Wednesday 26 July 2017

Pharma Company Values Profits Over Health

It's been a very busy couple of weeks in Puddlecoteville, so like yesterday this is another I've had in my drafts just waiting for a time to write.

You see, I've long believed that e-cigs carry the potential to expose the lies and hypocrisy of tobacco control, but the extent to which they are doing so has exceeded even my wildest hopes. Those vacuously opposed to vaping are screaming like stuck pigs at the moment as they see their mendacious house of cards about to come crashing down, and seem to be happy to throw their integrity down the drain.

But this complaint to the Advertising Standards Authority is a delightful surprise.
1. Johnson & Johnson Ltd, who understood that only factual content was permitted on marketers’ own websites for unlicensed nicotine containing e-cigarettes and their components, challenged whether the claim "small and mighty" was a promotional claim, and therefore in breach of the Code. 
The ASA challenged whether the following content was also promotional, and therefore in breach of the Code: 
2. the video for the Vype Pebble starter kit; 
3. the claim "VYPE PURPLE ePEN STARTER KIT +1 PACK OF PREMIUM CARTRIDGES For £19.98*. *Ends Tuesday 28th March"; and 
4. the claim "Buy 5 Get 1 Free".
This is quite remarkable. Those with long memories will know that J&J have funded anti-smoking campaigns for many years now, to the tune of hundreds of millions of dollars. But, it would seem, this supposed health-focussed company is now doing all in its power to derail what mounting evidence shows is a safer alternative to smoking.

It is nothing but a naked nobbling of the opposition to protect Big Pharma Nicotine Replacement Therapy (NRT, useless patches and gums handed out at exorbitant cost to the NHS) profits from the huge threat of competing vaping products which the public buys voluntarily.

It is often said by tobacco controllers that tobacco manufacturers should be ignored by legislators because they value profits over health. Here is an example from the WHO.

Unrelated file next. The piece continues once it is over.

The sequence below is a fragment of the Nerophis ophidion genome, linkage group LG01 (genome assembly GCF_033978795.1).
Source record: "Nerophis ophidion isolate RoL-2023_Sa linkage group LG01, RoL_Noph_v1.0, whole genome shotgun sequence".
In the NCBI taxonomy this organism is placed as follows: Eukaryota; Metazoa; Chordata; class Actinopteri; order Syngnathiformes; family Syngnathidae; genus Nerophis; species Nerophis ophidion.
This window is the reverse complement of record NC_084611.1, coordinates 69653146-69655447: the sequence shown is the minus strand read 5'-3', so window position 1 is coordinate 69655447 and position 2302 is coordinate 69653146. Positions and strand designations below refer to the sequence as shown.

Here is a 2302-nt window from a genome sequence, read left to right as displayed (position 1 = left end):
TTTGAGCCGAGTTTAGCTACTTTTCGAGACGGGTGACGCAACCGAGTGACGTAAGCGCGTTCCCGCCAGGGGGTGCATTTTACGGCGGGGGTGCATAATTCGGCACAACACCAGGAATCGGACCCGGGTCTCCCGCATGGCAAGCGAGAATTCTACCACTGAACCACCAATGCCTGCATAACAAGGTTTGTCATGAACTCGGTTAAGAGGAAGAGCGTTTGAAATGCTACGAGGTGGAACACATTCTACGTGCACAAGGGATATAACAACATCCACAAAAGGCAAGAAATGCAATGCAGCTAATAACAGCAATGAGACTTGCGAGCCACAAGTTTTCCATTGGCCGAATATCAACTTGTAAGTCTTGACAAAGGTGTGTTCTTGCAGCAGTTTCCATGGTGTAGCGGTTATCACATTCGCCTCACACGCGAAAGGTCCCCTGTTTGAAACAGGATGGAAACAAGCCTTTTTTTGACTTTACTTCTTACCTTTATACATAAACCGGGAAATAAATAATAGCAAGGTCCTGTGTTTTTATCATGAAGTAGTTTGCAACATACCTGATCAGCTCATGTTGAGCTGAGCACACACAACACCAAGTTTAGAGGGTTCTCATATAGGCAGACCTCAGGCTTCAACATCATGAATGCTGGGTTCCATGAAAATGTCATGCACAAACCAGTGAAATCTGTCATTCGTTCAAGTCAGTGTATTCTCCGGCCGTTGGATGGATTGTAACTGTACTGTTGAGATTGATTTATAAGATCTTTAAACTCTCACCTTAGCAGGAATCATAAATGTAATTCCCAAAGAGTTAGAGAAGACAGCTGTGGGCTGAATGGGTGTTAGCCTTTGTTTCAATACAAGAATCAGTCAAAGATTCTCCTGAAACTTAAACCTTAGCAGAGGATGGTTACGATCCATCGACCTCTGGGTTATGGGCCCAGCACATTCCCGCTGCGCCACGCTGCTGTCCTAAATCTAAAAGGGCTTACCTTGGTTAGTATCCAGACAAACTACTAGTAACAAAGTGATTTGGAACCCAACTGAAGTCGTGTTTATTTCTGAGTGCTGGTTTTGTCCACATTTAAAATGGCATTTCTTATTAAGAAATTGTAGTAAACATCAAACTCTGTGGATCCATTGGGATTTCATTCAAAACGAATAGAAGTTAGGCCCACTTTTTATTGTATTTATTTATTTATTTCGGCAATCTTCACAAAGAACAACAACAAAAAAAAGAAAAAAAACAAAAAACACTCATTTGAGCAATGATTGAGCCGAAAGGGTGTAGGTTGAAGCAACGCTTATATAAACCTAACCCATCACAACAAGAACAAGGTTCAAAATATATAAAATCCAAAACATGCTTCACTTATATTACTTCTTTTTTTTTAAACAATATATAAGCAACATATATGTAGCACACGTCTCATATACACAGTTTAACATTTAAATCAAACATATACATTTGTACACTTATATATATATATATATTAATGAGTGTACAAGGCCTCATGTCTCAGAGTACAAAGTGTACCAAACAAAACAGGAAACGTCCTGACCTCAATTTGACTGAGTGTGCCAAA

"effective tobacco control and the commercial success of the tobacco industry are fundamentally incompatible"
Yet, when they move into the WHO's stated goal of harm reduction (article 1(d) of the FCTC),  here we see a large pharmaceutical player blatantly trying to silence a competitor in order to protect their own profits and hang the consequences. And doing so on a technicality in a regulation that their industry lobbied furiously to install.

During the shameful TPD process, tobacco controllers made great play about lobbying by tobacco companies, but they will know very well that MEPs were swarmed by exponentially more pharmaceutical lobbyists desperate to protect their failing products from a new innovative technology. There is little care about health from pharma in this charade, only profits, yet the tobacco control industry is happy to take funding and sponsorship from them.

And here we have J&J (marketers of Nicorette) openly playing games with health and - quite revealing - having to do so in their own name because they are perhaps running out of pliant front groups and other useful idiots to keep their influence in the background.

There are a lot of very scared entrenched people around at the moment, desperately trying to cling onto their fast-disappearing power, so keep up the pressure. They're buckling.

UPDATE: I forgot to mention (if you were of the opinion that J&J's complaint was actually well-meaning instead of appallingly cynical) that these ads were all over the London Underground three years ago. It must really boil their bones that e-cigs are not only still around, but thriving despite their best efforts.

We wait with baited breath for the tobacco control industry's condemnation of J&J prioritising their profits over the harm reduction potential they are trying to kill. 

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